Posted: Sunday, January 31, 2021. 8:06 pm CST.
By BBN Staff: In the southernmost part of the country of Belize, the fledgling cacao industry is one of many that have been struggling to stay alive. The cacao industry is heavily concentrated in the Toledo district. The main exporter of cacao is the Toledo Cacao Growers Association (TCGA), who before 2010 were the only exporters of cacao in the country. After 2010, competition came along in the private sector through the Maya Mountain Cacao company.
Before the pandemic, there were about 100-130 metric tons of cacao being exported a month on average. However, like most other industries, the pandemic hit hard putting the entire industry at risk. Due to the pandemic, chocolate shops in the United States of America, and Europe were forced to close down. These countries were the main purchasers of cacao with about 85% of cacao being exported to them from Belize. This meant that a huge portion of the cacao market literally vanished overnight.
Due to these unforeseen circumstances, the cacao industry, and TCGA were forced to lean on possible local support from the Central Government. The harvesting peak season of cacao is quickly approaching as it typically begins in March and lasts up to May when about 80% of cacao is produced. This literally means that help is needed, and it is needed now. With the government strapped for cash, the options seem very limited, but there are still options.
TCGA has expressed to the government of Belize that they are currently working on getting certified as an organic product which, would, in turn, raise the price of the cacao they are able to export. They have also expressed that they have big plans for the future, but these plans heavily depend on the availability of resources such as an electric dryer which would allow the cacao to dry faster, resulting in cacao being able to be stored longer. Increasing the shelf life of their cacao means that the product can sit in warehouses for some time while TCGA outsources the local and international market to find new buyers. This dryer comes with a hefty price tag and while the government is committed to helping, Minister of Agriculture, Food Security & Enterprise, Jose Mai, commented to the TCGA, “We are no longer in the time of plenty, we are in the time of scarcity.” His comment was followed by his verbal commitment to see what the government can do in order to help the cacao industry stay alive.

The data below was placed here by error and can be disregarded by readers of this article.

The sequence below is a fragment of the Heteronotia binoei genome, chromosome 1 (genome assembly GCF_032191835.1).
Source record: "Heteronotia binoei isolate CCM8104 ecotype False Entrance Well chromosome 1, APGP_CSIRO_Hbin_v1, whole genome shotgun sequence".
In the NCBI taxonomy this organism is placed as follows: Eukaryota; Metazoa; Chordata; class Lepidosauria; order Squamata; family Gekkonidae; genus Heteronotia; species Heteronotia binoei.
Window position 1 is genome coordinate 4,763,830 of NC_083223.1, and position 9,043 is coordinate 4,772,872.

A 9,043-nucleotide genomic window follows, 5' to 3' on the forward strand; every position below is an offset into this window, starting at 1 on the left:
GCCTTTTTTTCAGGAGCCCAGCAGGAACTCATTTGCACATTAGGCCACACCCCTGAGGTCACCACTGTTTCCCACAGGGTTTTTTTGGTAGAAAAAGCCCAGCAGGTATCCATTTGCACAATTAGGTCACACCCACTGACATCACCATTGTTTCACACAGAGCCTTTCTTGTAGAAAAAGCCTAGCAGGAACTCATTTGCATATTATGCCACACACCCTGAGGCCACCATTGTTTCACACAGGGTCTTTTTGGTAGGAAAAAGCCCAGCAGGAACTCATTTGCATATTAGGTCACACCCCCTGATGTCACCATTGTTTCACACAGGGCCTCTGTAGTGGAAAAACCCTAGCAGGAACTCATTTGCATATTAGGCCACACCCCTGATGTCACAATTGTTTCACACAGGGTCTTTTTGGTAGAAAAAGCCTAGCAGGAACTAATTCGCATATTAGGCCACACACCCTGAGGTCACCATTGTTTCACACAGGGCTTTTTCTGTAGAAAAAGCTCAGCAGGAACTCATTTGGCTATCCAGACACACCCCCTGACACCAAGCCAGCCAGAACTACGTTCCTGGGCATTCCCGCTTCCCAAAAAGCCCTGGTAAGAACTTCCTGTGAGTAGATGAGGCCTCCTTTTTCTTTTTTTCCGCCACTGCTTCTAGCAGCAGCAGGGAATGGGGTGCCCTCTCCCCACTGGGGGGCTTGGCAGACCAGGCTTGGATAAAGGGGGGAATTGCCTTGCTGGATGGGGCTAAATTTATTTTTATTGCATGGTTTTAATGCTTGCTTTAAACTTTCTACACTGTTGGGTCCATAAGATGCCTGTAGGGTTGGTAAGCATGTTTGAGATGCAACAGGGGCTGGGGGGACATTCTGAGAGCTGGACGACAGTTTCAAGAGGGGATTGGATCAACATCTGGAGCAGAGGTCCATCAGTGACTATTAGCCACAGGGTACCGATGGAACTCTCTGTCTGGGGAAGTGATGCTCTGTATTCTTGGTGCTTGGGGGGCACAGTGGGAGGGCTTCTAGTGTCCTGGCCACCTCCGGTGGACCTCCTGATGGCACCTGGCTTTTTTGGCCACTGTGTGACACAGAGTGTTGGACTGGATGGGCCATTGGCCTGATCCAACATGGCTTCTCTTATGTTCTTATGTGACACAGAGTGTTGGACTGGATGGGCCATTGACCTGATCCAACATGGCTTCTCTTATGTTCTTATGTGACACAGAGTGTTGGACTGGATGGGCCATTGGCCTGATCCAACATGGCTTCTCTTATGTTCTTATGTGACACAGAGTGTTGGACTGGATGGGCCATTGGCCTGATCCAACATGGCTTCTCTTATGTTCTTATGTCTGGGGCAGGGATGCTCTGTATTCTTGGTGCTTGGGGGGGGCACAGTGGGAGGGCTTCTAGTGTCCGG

CEO in the Ministry, Servulo Baeza, also commented to the group representing TCGA that the key to success will be unity. He advised the TCGA representatives to work on uniting their farmers, and their partners so as to create a co-operation that will be able to weather the storm the pandemic and its struggles may present. The meeting ended on a hopeful note, with TCGA notably pleased with the visit.
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